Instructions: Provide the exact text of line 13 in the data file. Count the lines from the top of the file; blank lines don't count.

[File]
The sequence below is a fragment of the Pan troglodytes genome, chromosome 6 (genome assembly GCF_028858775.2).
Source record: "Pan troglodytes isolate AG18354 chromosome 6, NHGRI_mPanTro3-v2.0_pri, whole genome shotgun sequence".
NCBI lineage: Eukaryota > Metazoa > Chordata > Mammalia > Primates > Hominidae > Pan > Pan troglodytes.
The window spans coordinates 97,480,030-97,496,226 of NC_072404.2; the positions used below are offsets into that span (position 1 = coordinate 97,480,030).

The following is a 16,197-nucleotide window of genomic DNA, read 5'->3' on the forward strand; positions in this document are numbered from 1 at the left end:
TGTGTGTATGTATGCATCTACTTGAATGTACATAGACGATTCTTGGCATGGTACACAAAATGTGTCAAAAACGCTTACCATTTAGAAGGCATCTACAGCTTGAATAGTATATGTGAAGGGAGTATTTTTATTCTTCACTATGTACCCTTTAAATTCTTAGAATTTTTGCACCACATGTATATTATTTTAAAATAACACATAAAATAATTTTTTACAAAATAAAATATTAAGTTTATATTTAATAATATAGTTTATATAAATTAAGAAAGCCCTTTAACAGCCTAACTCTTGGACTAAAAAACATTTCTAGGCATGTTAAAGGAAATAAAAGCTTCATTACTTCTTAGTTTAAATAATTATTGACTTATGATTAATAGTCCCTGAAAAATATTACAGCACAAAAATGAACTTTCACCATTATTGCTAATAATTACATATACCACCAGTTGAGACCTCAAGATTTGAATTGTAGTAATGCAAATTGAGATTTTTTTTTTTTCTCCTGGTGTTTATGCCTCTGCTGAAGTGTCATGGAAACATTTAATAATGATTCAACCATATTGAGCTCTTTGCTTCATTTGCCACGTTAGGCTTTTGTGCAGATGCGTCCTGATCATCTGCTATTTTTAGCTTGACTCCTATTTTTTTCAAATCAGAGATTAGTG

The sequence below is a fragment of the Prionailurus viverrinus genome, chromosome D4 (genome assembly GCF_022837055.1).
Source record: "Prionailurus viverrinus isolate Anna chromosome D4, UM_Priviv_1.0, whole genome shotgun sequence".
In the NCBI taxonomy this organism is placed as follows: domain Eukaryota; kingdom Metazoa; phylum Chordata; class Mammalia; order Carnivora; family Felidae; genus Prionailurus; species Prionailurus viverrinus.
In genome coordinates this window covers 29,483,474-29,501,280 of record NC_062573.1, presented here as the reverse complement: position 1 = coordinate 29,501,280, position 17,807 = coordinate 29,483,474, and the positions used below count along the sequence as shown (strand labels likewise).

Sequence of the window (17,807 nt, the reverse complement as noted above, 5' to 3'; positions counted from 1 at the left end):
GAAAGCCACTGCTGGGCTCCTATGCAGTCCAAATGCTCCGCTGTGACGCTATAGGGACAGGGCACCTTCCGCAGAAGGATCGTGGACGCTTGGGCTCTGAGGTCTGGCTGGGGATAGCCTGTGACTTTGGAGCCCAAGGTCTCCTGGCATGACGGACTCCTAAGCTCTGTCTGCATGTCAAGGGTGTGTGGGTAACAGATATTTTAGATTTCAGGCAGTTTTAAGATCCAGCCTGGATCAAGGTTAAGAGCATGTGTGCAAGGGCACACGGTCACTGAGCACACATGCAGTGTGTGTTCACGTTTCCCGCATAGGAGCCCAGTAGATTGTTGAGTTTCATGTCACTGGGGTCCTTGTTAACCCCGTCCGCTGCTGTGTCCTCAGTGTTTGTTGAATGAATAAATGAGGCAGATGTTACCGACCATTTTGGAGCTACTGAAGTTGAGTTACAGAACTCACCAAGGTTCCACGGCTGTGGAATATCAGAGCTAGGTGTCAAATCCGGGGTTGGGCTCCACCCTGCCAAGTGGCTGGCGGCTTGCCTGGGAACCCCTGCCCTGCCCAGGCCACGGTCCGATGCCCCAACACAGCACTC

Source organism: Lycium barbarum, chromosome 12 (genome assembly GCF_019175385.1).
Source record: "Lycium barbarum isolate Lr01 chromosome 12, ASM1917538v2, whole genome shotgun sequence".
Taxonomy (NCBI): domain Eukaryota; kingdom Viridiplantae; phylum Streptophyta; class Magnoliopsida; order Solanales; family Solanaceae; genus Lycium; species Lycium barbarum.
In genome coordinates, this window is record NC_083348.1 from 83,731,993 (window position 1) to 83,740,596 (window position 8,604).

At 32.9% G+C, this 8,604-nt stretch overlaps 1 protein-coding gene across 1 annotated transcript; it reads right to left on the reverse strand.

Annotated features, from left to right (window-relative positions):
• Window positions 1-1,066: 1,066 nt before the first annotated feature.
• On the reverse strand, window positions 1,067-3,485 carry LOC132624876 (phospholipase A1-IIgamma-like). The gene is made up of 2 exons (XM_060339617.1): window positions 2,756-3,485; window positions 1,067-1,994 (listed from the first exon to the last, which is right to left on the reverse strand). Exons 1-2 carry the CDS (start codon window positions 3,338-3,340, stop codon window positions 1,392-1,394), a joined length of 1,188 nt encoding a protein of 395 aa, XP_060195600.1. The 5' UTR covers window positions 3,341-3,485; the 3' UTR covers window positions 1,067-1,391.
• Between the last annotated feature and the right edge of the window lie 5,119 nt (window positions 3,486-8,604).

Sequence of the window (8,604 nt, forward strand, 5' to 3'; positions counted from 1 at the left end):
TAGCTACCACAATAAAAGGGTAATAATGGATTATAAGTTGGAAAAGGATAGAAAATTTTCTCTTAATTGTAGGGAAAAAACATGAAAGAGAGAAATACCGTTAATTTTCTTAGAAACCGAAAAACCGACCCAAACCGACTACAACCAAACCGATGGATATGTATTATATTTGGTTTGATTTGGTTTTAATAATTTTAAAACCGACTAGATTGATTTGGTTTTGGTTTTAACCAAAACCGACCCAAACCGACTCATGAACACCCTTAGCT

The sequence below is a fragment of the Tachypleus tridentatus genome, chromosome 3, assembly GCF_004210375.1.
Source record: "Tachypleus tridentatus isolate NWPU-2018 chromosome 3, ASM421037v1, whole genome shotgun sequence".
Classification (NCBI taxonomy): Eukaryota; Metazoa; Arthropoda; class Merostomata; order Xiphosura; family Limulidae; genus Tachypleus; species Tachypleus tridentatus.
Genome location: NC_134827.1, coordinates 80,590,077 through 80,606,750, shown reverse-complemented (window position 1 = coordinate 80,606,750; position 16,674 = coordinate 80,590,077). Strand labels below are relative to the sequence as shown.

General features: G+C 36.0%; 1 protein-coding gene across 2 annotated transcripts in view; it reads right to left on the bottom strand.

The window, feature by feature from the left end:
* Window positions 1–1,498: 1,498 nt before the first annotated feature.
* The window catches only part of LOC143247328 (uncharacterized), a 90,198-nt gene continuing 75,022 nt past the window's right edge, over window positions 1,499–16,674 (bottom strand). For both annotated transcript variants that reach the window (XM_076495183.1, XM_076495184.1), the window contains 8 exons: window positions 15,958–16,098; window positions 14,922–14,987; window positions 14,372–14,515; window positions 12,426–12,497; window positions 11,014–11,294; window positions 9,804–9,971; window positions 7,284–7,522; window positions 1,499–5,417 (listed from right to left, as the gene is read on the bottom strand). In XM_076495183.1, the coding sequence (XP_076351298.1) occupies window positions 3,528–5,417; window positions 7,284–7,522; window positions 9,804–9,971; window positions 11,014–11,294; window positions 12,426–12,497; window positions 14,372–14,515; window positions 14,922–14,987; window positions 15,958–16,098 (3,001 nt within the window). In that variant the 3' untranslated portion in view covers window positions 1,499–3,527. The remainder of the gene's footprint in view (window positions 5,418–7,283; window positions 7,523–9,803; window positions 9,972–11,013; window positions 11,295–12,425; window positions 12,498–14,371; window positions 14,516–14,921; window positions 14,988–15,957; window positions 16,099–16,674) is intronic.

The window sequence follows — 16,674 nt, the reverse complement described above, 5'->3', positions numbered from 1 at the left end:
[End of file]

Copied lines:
Source organism: Lycium barbarum, chromosome 12 (genome assembly GCF_019175385.1).